Jul 5, 2018

Trump's 2020 campaign flags said to be made in China

Donald J. Trump brand ties are seen inside the Trump International Hotel in Las Vegas, Nevada in 2016. Photo: Josh Edelson/Getty

Speaking on NPR's podcast The Indicator, Li Jiang, who owns a flag-making company in China's Zhejiang province, said he's been contracted to manufacture flags for President Trump's 2020 election bid. Jiang also made flags for the Trump and Clinton campaigns in 2016.

Why it matters: This runs counter to Trump's "Buy American and Hire American" motto, and is even more glaringly out of step with the Trump campaign's direct commitment to "proudly continue to sell American products and introduce new ones ... [a]ll the way through 2020 and beyond."

The big picture: This isn't the first time Trump has been caught criticizing American companies with overseas manufacturing, and then turning to foreign manufacturers for his own brand's products.

  • In an appearance on the Late Show with David Letterman in 2012, Trump criticized imported goods until Letterman showed Trump brand shirts and ties made in Bangladesh and China.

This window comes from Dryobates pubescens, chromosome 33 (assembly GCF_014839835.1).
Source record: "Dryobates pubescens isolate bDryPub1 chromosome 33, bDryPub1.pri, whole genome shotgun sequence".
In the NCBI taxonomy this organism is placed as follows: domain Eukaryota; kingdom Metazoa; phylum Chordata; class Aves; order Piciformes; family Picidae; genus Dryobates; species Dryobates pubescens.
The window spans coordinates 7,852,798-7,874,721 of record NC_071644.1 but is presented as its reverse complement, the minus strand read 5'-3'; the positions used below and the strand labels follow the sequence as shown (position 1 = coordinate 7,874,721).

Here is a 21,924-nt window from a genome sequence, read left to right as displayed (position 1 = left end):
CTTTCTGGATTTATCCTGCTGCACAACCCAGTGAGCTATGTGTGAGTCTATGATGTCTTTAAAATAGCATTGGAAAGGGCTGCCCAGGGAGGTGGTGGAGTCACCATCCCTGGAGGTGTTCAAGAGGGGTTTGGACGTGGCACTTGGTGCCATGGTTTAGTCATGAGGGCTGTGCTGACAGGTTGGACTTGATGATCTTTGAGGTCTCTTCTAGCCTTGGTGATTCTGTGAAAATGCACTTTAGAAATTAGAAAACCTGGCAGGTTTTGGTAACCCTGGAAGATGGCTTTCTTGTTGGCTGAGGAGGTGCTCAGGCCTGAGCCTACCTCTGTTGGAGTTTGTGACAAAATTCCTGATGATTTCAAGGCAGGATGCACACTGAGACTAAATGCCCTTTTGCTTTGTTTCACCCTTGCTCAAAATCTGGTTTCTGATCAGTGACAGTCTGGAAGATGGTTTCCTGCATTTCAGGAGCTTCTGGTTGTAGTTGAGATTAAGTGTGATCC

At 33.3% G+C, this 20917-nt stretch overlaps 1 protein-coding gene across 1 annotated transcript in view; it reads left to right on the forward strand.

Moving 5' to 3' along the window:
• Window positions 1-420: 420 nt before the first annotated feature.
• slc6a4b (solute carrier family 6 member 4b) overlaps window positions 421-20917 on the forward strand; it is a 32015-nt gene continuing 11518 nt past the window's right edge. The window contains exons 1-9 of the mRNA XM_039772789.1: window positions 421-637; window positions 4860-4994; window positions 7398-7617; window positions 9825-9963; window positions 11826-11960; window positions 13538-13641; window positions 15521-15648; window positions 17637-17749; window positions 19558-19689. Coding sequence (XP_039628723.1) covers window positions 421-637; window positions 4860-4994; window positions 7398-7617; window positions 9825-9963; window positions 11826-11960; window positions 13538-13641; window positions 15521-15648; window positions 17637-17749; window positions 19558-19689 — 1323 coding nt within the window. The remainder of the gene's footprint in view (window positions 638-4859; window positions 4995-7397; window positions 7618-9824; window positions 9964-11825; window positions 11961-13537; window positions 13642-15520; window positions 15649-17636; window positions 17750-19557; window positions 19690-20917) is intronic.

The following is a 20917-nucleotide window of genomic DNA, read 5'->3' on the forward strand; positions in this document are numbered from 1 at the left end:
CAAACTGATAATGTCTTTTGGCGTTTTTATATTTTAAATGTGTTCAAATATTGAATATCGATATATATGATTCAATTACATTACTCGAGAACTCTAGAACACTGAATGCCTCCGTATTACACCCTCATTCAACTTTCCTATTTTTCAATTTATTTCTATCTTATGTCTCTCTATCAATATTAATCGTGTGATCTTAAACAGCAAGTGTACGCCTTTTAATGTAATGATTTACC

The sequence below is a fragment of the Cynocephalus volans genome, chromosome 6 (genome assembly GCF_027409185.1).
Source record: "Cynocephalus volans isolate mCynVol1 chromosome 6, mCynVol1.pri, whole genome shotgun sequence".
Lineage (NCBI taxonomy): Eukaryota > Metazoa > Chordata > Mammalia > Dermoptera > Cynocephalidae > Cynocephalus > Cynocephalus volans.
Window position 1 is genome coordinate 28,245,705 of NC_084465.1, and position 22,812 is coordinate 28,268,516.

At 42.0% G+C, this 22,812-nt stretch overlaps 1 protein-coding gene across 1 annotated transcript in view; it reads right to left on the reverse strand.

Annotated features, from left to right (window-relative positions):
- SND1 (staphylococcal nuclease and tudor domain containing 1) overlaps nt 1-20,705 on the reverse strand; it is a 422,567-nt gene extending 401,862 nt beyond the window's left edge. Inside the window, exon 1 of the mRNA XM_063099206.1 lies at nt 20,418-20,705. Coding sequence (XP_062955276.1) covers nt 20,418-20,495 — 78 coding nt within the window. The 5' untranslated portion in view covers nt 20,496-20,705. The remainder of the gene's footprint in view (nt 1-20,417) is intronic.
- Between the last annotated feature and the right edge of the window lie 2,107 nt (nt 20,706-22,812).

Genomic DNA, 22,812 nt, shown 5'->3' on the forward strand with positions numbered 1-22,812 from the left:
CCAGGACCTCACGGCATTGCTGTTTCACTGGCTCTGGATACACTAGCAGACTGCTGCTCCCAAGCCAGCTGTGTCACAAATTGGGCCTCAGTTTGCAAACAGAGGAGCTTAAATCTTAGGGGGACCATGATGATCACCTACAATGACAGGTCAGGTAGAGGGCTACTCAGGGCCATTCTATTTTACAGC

• An AP investigation also found that the bulk of Ivanka Trump's clothing and accessories brand is made in China.

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What happened: CNN anchors said Jimenez and his crew were arrested for not moving after being told to by police, though the live footage prior to their arrests clearly shows Jimenez talking calmly with police and offering to move wherever necessary.

First look: Trump courts Asian American vote amid coronavirus

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The president's re-election campaign debuts its "Asian Americans for Trump" initiative in a virtual event tonight, courting a slice of the nation's electorate that has experienced a surge in racism and harassment since the pandemic began.

The big question: How receptive will Asian American voters be in this moment? Trump has faced intense criticism for labeling COVID-19 the "Chinese virus" and the "Wuhan virus" and for appearing to compare Chinatowns in American cities to China itself.

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Why it matters: Potential game-changer vaccines will be sought after by everyone from global powers to local providers. After securing supplies, part of America's plan is to tap into its military know-how to distribute those COVID-19 vaccines.